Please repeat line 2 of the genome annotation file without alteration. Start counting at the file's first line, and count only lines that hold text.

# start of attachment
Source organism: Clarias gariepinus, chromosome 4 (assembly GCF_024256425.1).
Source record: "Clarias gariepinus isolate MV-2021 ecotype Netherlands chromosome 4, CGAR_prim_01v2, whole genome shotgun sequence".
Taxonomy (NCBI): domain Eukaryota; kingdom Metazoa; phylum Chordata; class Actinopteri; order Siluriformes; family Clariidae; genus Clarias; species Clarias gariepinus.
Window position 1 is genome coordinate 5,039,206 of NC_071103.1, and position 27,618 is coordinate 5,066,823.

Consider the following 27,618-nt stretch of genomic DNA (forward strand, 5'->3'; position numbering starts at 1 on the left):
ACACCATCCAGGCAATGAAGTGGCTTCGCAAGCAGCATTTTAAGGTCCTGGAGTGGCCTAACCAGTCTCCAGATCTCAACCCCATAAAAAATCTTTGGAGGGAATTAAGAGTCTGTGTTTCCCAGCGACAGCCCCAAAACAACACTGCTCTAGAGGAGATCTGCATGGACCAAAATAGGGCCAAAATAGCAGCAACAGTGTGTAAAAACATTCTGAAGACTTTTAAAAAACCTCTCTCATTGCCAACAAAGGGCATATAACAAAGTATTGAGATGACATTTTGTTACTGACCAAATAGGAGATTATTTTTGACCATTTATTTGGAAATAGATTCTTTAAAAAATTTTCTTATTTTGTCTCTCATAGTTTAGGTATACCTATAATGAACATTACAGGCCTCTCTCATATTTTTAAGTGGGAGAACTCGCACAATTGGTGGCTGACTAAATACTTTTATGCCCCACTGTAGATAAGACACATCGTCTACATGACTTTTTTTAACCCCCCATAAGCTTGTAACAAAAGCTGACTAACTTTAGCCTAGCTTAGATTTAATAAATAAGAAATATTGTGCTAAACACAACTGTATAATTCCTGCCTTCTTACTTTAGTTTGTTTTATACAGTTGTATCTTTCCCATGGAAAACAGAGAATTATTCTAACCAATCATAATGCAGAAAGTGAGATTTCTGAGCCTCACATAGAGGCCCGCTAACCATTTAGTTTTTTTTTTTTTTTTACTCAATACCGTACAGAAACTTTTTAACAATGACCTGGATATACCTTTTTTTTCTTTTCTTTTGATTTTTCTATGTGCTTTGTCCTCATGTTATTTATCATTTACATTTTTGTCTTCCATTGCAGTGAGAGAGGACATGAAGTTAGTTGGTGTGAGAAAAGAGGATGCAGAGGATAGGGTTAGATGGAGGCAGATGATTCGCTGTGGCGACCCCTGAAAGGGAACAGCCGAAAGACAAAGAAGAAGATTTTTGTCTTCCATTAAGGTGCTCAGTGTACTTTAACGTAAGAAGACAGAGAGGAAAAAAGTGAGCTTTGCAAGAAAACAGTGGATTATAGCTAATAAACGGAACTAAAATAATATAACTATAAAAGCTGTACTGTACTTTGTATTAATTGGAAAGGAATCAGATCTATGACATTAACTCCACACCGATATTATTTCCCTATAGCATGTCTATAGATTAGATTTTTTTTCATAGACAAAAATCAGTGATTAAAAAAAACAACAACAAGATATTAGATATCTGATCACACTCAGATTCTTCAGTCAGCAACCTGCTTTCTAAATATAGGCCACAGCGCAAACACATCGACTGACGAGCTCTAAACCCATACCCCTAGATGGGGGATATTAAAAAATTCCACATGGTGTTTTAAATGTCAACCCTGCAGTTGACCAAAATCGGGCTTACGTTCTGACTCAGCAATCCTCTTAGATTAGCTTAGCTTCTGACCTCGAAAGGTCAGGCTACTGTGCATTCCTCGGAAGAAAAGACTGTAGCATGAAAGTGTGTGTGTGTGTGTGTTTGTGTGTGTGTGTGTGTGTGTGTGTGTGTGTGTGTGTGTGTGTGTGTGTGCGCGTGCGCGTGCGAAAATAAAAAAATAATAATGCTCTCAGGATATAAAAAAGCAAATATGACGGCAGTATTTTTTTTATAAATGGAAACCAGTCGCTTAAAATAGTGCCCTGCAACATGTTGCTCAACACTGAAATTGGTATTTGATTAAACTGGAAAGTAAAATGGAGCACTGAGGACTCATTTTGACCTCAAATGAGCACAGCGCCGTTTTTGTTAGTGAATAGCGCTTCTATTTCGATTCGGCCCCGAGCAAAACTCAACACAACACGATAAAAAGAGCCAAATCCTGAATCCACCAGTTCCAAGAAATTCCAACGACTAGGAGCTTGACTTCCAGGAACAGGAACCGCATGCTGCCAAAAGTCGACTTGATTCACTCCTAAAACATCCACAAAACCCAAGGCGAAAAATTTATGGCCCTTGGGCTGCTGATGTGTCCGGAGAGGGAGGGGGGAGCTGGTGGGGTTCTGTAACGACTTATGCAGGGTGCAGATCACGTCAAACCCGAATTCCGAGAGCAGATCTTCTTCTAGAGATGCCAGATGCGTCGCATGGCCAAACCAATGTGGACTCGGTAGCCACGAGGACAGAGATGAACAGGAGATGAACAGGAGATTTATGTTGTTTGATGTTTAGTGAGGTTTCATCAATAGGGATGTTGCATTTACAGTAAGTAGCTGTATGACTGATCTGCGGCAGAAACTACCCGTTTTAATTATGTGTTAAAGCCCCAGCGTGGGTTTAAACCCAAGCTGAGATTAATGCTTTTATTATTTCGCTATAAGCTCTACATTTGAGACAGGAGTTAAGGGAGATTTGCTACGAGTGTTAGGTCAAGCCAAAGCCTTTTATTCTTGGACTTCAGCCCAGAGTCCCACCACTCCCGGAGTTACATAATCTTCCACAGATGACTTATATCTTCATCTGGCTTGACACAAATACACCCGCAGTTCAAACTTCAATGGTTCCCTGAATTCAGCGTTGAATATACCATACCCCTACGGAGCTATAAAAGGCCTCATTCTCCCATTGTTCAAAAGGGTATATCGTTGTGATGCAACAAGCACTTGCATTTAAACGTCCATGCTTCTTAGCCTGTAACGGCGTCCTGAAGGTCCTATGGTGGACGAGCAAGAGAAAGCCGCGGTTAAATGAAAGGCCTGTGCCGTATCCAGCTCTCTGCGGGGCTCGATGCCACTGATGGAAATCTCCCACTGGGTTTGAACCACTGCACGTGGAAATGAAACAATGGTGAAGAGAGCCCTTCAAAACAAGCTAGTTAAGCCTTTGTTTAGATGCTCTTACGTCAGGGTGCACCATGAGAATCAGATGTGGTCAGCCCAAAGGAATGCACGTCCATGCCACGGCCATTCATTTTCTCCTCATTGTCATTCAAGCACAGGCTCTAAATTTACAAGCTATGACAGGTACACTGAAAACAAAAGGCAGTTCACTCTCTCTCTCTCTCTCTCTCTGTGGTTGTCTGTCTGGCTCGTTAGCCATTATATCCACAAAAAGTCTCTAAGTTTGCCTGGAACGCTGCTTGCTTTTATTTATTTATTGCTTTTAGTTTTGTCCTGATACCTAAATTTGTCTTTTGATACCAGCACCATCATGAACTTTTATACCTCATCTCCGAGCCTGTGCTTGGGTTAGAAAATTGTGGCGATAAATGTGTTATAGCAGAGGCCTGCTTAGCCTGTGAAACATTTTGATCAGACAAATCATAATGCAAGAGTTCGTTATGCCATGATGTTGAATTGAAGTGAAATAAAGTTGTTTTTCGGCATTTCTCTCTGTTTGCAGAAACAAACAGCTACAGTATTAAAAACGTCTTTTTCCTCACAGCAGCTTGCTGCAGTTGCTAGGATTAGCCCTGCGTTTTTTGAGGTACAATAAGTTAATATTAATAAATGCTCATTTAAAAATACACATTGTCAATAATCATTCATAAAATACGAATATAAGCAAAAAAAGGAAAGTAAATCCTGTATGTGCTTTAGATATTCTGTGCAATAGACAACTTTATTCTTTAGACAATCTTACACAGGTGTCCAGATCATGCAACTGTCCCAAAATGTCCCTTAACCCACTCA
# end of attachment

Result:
Source record: "Clarias gariepinus isolate MV-2021 ecotype Netherlands chromosome 4, CGAR_prim_01v2, whole genome shotgun sequence".